This tutorial aims at introducing the Tableaux/FroCoS community to the Concurrent Logical Framework (CLF) and the Celf tool, as well as some of their applications.
A logical framework is a meta-language to specify and reason about deductive systems, as found in logic or programming language theory. The resulting specifications are executable and help reason about languages in a clear and simple way.
CLF is a logical framework for specifying and implementing concurrent systems. It is an extension of the LF framework with (i) linear types to support representation of stateful computation and (ii) a monad to support representation of concurrency. As a result, term equality in this language is not only defined modulo α-renaming but also modulo let-floating, which allows CLF signatures to be interpreted as concurrent logic programs.
Celf is an implementation of CLF, as Twelf is for LF. It allows the user to specify a concurrent system and provides them with type checking, type reconstruction and proof search. However, it does not yet include the meta-theoretic capabilities that Twelf has; this is under current investigation.
We will illustrate the CLF approach and the usage of Celf in a step-by-step manner by going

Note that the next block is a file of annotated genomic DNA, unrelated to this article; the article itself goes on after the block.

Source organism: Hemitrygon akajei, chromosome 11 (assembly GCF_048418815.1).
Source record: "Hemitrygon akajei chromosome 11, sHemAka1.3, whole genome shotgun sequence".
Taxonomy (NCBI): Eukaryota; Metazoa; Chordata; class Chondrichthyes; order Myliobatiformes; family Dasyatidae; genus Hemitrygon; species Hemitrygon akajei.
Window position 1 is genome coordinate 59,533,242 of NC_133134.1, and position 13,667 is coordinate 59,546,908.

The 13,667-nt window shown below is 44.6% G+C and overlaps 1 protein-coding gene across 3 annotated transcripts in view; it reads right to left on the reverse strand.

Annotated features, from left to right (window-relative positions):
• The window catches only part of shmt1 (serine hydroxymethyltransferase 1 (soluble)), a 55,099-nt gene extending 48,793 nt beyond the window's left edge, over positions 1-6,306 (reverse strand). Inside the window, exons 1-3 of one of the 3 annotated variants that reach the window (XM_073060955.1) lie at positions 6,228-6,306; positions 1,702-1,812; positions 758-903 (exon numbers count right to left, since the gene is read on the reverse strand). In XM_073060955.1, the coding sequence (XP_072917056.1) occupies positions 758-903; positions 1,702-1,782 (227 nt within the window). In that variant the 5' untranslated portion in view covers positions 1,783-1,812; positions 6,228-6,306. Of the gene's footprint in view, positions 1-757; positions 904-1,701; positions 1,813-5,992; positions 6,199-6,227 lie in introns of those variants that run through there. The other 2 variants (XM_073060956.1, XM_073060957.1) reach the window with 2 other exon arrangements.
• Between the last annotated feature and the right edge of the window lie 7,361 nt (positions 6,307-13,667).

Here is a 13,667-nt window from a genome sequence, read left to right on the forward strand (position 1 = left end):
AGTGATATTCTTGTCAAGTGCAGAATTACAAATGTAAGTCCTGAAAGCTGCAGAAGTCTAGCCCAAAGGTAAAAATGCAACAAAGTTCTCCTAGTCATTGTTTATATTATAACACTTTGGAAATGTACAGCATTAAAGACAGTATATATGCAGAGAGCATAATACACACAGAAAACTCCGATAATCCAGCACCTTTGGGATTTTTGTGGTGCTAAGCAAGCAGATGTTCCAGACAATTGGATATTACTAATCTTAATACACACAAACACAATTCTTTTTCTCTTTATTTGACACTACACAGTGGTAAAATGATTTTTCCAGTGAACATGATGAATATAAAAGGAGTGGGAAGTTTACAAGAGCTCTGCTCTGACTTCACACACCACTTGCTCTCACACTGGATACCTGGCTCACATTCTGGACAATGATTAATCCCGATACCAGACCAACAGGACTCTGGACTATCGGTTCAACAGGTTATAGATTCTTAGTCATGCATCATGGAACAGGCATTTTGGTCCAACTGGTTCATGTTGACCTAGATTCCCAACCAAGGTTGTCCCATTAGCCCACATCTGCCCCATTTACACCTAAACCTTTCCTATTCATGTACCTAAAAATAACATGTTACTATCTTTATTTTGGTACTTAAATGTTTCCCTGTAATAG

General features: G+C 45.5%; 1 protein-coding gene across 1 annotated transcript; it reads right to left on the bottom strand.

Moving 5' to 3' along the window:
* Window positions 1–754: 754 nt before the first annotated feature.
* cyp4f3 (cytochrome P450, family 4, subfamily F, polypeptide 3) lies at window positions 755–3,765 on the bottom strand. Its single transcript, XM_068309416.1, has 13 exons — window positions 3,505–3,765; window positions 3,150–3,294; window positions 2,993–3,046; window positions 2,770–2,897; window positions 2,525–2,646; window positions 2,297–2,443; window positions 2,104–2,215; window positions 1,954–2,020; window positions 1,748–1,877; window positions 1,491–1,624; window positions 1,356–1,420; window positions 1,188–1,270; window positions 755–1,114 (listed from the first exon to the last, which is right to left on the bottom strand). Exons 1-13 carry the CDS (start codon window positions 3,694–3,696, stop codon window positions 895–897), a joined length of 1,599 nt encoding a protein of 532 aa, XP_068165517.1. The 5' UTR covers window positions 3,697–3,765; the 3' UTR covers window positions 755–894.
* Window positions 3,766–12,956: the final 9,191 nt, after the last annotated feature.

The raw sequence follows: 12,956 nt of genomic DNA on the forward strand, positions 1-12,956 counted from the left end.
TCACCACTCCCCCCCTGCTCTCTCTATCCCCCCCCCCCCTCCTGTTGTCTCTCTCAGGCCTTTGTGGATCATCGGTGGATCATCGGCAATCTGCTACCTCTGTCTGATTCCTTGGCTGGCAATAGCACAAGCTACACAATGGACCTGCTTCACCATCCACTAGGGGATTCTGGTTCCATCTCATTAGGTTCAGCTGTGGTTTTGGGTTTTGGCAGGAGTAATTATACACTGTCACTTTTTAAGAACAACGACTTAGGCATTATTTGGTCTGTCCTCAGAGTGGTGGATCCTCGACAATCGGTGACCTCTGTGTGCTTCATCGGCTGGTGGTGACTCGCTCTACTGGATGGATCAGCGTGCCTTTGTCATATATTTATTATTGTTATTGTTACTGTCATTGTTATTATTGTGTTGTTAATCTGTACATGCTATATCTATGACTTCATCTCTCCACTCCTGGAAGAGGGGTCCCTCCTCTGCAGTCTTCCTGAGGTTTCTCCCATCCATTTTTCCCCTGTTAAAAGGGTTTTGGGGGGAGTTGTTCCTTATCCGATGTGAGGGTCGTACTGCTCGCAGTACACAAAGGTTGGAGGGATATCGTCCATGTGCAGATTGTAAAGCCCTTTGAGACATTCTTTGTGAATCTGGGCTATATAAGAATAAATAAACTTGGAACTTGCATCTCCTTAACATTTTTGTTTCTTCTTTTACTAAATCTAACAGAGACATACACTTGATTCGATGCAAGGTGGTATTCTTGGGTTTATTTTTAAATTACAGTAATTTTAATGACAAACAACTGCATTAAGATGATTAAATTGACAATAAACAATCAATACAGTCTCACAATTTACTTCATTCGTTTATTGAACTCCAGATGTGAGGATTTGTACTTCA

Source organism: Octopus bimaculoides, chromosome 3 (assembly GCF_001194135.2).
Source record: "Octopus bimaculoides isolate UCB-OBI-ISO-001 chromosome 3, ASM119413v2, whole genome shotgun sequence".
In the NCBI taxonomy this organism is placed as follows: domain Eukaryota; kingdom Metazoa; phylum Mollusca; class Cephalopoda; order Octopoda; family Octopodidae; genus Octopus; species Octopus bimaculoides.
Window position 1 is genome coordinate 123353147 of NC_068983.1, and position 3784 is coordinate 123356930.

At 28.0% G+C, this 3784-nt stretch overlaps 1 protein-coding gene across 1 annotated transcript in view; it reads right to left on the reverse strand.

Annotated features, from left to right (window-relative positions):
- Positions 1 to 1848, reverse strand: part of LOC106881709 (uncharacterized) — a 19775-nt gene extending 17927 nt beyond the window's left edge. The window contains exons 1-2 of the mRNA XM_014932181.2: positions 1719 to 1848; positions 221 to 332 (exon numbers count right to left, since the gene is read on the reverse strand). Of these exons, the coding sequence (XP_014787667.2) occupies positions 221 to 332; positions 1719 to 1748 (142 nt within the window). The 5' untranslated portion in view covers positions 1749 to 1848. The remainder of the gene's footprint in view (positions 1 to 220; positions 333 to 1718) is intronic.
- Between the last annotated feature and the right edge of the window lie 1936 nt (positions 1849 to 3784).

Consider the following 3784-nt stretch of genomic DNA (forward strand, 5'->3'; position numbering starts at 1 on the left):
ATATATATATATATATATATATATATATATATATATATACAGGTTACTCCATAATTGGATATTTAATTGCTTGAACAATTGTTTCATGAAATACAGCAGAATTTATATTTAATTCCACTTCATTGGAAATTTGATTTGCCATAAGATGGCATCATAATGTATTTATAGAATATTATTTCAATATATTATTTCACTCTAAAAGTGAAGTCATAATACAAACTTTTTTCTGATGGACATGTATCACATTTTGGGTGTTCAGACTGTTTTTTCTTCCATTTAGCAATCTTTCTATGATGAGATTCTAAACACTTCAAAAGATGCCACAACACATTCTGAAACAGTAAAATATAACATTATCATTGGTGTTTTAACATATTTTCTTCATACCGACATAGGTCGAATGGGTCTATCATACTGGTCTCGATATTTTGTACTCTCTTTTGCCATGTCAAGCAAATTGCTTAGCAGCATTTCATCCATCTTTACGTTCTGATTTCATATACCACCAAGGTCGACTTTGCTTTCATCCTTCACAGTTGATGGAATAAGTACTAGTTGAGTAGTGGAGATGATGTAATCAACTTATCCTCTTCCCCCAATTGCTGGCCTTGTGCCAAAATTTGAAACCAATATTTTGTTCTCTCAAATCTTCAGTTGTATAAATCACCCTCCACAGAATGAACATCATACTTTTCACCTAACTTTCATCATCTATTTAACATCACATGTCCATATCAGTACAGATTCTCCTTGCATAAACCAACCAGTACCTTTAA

from a simple encoding of producer/consumer Petri nets to the more involved example of
the concurrent λ-calculus, showing how the various features of the framework combine
to allow clear formalisation of these concurrent systems.
This tutorial gives an introduction on how to implement an automated theorem prover. Starting with the sequent calculus, we show how to translate the axiom and the rules of the calculus step by step into a Prolog program that can be used to automate proof search in the sequent calculus.
After dealing with propositional logic, we extend this program step by step in order to obtain a complete and sound theorem prover for classical first-order logic. Afterwards, we show how these concepts can be used to implement more efficient theorem provers based on tableau and connection calculi.
The tutorial contains many examples to illustrate all of the presented techniques. These techniques are general enough to implement any (formal) proof calculus and can easily be adapted, e.g., to implement a theorem prover based on a calculus for non-classical logics. A short introduction into Prolog is given in the first part of this tutorial.